We all probably had the humiliating experience of reciting a poem in high school. Yet at Salon, Nina Kang believes that memorizing poetry is a lost art. She blames the loss of the discipline on our tendency to skim and new poetry’s seeming aversion to memorization. “Writers actively fight against the appearance of artifice, and often instead strive for an informal, offhand tone, with that hint of clumsiness that lends a certain authenticity to the voice. It turns out this is a quality that makes the reciter’s job that much more difficulty.” Here’s our take on the lost art of recitation.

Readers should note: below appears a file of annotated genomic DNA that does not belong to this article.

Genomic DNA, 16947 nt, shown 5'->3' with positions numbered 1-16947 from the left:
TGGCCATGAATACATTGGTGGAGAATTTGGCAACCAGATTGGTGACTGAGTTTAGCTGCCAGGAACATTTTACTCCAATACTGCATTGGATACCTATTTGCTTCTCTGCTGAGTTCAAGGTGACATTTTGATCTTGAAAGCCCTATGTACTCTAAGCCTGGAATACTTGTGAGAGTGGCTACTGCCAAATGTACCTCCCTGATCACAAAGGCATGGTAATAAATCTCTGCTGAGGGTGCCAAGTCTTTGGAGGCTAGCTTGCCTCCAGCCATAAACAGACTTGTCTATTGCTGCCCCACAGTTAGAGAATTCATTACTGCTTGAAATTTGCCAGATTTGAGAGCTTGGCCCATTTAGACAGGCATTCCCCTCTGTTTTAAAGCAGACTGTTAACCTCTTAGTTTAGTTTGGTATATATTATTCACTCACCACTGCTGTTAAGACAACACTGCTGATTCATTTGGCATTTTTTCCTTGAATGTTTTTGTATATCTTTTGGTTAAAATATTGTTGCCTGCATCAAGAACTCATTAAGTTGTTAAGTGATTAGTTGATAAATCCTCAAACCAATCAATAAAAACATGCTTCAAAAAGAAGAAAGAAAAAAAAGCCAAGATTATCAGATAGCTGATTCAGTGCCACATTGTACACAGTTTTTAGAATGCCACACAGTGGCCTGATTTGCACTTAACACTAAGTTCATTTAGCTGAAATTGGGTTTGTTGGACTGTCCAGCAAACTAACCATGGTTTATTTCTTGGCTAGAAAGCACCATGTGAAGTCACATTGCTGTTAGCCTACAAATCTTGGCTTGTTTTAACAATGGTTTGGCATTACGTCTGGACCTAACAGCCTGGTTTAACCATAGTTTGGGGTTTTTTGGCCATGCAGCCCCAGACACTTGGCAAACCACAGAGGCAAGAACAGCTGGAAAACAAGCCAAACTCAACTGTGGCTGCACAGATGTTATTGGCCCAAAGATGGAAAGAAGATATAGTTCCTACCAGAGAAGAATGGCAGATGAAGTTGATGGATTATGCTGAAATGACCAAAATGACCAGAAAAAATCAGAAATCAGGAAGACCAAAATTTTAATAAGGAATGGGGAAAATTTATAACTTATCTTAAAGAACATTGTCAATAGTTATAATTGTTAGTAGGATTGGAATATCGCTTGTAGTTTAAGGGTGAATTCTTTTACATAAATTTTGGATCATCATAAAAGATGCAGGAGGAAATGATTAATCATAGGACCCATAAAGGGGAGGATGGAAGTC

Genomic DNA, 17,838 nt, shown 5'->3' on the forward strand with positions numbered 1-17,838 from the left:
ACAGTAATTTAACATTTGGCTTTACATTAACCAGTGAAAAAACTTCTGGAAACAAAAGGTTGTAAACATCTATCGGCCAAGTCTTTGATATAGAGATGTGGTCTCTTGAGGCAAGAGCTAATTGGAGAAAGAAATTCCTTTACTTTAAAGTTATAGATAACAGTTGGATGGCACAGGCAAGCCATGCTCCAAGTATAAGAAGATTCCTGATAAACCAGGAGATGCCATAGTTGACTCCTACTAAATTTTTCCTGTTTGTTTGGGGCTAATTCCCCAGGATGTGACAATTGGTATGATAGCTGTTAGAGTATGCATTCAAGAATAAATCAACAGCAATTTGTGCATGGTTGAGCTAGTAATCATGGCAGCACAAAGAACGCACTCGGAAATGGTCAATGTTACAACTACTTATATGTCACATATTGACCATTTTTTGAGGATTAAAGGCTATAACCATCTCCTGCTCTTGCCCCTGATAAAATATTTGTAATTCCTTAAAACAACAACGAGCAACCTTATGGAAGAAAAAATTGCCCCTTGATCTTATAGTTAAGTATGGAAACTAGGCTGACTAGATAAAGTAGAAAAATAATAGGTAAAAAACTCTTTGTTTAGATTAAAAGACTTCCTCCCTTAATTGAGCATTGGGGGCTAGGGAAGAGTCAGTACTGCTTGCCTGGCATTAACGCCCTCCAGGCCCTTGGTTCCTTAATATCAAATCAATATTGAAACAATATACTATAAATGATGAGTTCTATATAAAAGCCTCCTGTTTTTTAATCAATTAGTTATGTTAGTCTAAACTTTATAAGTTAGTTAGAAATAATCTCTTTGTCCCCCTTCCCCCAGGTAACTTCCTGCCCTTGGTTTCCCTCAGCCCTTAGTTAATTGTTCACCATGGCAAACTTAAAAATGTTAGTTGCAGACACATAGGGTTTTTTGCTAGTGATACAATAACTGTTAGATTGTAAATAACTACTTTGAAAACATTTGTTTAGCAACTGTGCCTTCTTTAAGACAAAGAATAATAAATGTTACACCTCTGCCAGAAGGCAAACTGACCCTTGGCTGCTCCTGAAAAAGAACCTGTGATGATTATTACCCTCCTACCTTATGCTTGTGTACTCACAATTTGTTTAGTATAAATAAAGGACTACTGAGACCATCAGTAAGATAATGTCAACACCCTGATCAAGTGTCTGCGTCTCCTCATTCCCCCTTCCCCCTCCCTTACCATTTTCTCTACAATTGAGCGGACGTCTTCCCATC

Recommended listening: Radio Open Source has been broadcasting Anton Chekhov‘s short stories, with voices including Chekhov translator and biographer Rosamund Bartlett, author Andre Dubus of House of Sand and Fog, and numerous other writers, actors, and scholars. “Chekhov makes you want to be a better person. He makes you want to live a better life.” (Unpersuaded? Consider our essays on why reading Chekhov, unlike booze or smokes, will make you a better person in 2014.)